Harvey, David

Assigned: Harvey, David. From A Brief History of Neoliberalism, “Introduction” and from Chapter 6. “Neoliberalism on Trial” 877 (1774-79). Also read the editors’ introduction (1772-73).

From A Brief History of Neoliberalism (2005)


1. On 1774-75 top (“Future historians may well look upon…”), how does David Harvey describe the origins of the “neoliberal” movement instituted by world leaders such as Great Britain’s Margaret Thatcher, China’s Deng Xiaoping, and the United States’ Ronald Reagan?

2. On 1775 (“Neoliberalism is in the first instance…”), according to Harvey, what is the central tenet of neoliberalism, and what practices do its proponents put into effect once they gain power? What is the role of the state, according to those who favor neoliberalism?

3. On 1776 (“The process of neoliberalization has…”), what is meant by the term “creative destruction” that Harvey employs to describe the changes preferred by neoliberalism in a given nation’s social structure and employment environment, among other things? Why do neoliberal strategists, according to Harvey, put so much faith in “IT” (information technology) as a tool of economic progress, and why is there so much emphasis on the “short-term” nature of many labor and other contracts in the “late capitalist” neoliberal age?

From Chapter 6. Neoliberalism on Trial

4. On 1776-78 (“Neoliberalization seeks to strip away…”), what effects, according to Harvey, does neoliberalization of an economy and society have upon organized labor collectively and upon working people as individuals? For example, how does the “geographical mobility” (1777) of, say, large factory owners allow them to exploit laborers who are not so able (at least legally) to cross national borders? How, as well, are women in the world’s work forces affected by neoliberalization?

5. On 1778 (“So how, then, do disposable workers…”), aside from the ground-level economics of the neoliberal order, how does Harvey analyze the culture that develops within that order? How does the quip, “I shop therefore I am” sum up the ethos and lived experience of late or postmodern capitalism? (The phrase “I shop…,” as the editors point out, is a humorous adaptation of René Descartes’ famous dictum, “I think, therefore I am”—Cogito, ergo sum.) What critique is Harvey making against the materialistic quality of the societies structured and informed by neoliberal principles and practices?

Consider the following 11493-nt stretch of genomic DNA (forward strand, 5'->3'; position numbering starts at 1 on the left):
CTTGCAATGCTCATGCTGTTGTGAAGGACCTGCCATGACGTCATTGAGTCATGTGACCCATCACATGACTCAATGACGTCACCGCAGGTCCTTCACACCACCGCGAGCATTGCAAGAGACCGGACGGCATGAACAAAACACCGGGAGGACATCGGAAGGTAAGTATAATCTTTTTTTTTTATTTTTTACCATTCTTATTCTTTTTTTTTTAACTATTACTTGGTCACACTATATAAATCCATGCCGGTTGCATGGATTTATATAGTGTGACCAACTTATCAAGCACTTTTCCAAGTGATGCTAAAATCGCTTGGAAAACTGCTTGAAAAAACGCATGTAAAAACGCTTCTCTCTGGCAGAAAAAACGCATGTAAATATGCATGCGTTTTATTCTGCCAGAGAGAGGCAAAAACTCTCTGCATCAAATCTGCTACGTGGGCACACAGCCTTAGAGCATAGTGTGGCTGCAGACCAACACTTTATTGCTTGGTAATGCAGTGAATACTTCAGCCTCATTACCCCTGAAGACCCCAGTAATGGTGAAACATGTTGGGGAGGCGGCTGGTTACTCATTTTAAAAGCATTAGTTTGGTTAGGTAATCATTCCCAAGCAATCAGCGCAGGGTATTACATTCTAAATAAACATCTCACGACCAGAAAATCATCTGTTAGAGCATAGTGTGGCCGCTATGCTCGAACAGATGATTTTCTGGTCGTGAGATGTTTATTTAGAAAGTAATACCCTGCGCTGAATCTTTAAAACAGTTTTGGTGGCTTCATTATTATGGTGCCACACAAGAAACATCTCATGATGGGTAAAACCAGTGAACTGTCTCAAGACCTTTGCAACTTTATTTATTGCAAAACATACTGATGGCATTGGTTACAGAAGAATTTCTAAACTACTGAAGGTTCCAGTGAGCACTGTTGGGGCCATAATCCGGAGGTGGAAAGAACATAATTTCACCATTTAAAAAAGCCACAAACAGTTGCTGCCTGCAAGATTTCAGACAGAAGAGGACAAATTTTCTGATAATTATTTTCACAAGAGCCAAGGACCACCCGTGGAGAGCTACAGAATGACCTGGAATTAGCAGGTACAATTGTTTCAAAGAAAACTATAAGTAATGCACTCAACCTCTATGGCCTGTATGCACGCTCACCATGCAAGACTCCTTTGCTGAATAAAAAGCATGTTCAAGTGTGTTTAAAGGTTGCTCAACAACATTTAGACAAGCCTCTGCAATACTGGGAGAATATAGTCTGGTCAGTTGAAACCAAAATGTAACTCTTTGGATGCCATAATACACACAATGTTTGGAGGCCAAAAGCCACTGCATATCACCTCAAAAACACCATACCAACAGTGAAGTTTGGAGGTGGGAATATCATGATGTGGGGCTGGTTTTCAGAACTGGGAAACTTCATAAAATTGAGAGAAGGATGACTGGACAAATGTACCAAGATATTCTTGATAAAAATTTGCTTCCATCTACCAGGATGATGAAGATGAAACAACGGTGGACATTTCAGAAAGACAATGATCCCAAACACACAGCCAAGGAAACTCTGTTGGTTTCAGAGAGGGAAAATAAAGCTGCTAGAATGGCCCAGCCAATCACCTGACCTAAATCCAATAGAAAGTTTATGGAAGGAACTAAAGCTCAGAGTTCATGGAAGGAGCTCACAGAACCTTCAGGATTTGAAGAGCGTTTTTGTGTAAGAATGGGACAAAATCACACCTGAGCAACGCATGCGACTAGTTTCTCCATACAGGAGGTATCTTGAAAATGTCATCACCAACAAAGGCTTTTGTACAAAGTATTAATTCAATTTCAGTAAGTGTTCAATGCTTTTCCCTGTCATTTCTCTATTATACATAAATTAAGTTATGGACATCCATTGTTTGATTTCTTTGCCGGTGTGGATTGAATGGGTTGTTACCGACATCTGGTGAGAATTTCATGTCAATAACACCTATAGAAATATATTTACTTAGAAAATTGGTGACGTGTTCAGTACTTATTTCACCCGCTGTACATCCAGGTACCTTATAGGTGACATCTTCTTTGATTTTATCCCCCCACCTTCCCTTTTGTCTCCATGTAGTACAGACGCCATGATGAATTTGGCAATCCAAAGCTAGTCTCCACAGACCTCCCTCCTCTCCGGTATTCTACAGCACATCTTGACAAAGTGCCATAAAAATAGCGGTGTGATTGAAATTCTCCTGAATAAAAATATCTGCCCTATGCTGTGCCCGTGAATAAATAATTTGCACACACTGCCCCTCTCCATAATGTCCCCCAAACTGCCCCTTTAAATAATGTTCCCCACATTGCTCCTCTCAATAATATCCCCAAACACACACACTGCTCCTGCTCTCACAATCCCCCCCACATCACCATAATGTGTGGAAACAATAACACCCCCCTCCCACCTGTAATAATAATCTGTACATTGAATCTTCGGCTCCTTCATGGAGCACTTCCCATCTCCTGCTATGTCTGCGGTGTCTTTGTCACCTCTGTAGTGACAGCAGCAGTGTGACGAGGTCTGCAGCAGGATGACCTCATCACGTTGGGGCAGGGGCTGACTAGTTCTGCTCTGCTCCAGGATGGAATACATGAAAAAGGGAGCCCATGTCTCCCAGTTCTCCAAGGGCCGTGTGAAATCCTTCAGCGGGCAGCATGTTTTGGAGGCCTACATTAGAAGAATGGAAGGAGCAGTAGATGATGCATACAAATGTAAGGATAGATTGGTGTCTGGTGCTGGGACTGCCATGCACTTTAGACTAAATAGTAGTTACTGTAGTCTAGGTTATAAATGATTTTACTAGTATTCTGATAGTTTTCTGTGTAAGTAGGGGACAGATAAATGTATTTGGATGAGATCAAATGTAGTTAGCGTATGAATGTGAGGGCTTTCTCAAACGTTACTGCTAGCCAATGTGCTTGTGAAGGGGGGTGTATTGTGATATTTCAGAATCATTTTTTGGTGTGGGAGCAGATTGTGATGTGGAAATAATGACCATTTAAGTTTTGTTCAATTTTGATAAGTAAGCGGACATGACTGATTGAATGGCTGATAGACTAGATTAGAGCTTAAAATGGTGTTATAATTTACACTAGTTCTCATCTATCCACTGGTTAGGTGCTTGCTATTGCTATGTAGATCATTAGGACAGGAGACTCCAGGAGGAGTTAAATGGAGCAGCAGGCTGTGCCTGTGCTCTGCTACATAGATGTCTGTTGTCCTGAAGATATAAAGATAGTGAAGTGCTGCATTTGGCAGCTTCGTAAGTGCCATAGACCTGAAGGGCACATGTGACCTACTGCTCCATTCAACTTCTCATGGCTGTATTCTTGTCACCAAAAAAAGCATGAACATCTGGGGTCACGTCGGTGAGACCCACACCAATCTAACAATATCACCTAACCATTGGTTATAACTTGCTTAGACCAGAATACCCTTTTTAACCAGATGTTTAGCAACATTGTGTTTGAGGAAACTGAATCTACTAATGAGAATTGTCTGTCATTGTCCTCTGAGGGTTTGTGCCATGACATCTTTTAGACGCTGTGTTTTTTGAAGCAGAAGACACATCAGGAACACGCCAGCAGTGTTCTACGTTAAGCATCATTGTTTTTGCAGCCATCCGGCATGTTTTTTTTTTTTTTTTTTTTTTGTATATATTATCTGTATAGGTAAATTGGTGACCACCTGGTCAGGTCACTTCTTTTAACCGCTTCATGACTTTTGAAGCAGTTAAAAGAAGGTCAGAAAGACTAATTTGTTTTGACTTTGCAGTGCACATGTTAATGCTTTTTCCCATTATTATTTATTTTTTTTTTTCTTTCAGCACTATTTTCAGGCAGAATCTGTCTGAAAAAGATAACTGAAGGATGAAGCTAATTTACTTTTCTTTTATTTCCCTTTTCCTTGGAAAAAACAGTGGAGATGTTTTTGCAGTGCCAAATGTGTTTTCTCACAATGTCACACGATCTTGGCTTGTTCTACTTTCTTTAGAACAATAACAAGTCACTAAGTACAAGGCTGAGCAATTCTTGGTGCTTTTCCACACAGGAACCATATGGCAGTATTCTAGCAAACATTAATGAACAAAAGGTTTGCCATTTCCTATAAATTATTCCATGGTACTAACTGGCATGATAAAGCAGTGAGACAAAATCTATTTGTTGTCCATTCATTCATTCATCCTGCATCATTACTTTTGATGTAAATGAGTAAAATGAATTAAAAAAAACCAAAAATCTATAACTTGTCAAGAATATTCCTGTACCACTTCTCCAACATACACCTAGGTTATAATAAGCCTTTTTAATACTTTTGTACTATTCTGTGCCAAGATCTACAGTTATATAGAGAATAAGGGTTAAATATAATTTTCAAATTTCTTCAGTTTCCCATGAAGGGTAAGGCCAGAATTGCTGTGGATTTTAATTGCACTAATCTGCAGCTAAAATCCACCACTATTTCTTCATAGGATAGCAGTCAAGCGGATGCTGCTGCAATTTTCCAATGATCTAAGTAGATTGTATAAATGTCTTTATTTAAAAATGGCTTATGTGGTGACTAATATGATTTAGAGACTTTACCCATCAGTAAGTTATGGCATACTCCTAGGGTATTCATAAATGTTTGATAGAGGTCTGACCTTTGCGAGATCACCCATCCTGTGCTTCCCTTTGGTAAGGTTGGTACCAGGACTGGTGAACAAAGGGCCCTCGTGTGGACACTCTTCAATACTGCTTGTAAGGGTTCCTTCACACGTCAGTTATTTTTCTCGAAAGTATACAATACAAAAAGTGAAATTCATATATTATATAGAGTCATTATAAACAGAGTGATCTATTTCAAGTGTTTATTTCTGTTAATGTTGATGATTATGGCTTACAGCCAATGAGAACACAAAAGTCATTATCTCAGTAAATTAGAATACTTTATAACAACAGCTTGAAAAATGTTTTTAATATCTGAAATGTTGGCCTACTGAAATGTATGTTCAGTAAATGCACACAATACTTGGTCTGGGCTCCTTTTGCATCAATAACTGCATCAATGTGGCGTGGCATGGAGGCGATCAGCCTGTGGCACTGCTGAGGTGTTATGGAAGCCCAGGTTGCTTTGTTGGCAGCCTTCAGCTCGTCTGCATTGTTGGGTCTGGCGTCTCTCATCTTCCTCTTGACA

6. On 1778-79 (“But for those who have lost their jobs…”), Harvey moves past the materialist ethos of neoliberal societies and addresses the effects he believes neoliberalism has on the great mass of the people who do not end up “winners” or denizens of a shimmering consumer paradise. How does Harvey describe the sensibilities of this majority? What mostly unhealthy compensatory ways of finding meaning and solidarity with others does he suggest thrive where neoliberal regimes prevail?

7. General question: The selection by David Harvey that we are reading, from A Brief History of Neoliberalism, dates to 2005, and his study The Condition of Postmodernity was published in 1989. How well has his 2005 analysis of postmodern capitalism and “neoliberalism” stood the test of time? Do you find it a reliable means of describing life in the United States and in large parts of the world? Why or why not? Some things to consider: the “gig economy” (temporary or part-time, at-will employment as the new normal); the widening gap between rich and poor; the continued atrophy of labor unions.

8. General question: David Harvey’s 1989 major study was titled, The Condition of Postmodernity, and the term “postmodern” is also operative (though in the background, by way of a reference to Jean-François Lyotard’s term “the postmodern condition,” Leitch 1776; for a Lyotard selection, see Leitch 1383-88) in our selection from his 2005 study, A Brief History of Neoliberalism. How do you construe the terms “postmodernity” and “modernity,” or, in the realm of the arts, postmodernism and modernism? Both movements recognize and are willing to take their material from the fragmented state of present affairs and understandings. But what differences soon arise? For example, to what extent did literary modernists reassert a “grand narrative” (i.e., an overarching philosophical/sociological “story” that makes sense of our existence as individuals and as a society)? Does postmodern art and theory make a similar attempt, or do its proponents instead suggest that such a reassertion of unified understanding is impossible? Explain.

Edition: Leitch, Vincent B. et al., eds. The Norton Anthology of Theory and Criticism. 3rd ed. New York and London: W. W. Norton & Company, 2018. ISBN-13: 978-0-393-60295-1.

Copyright © 2021 Alfred J. Drake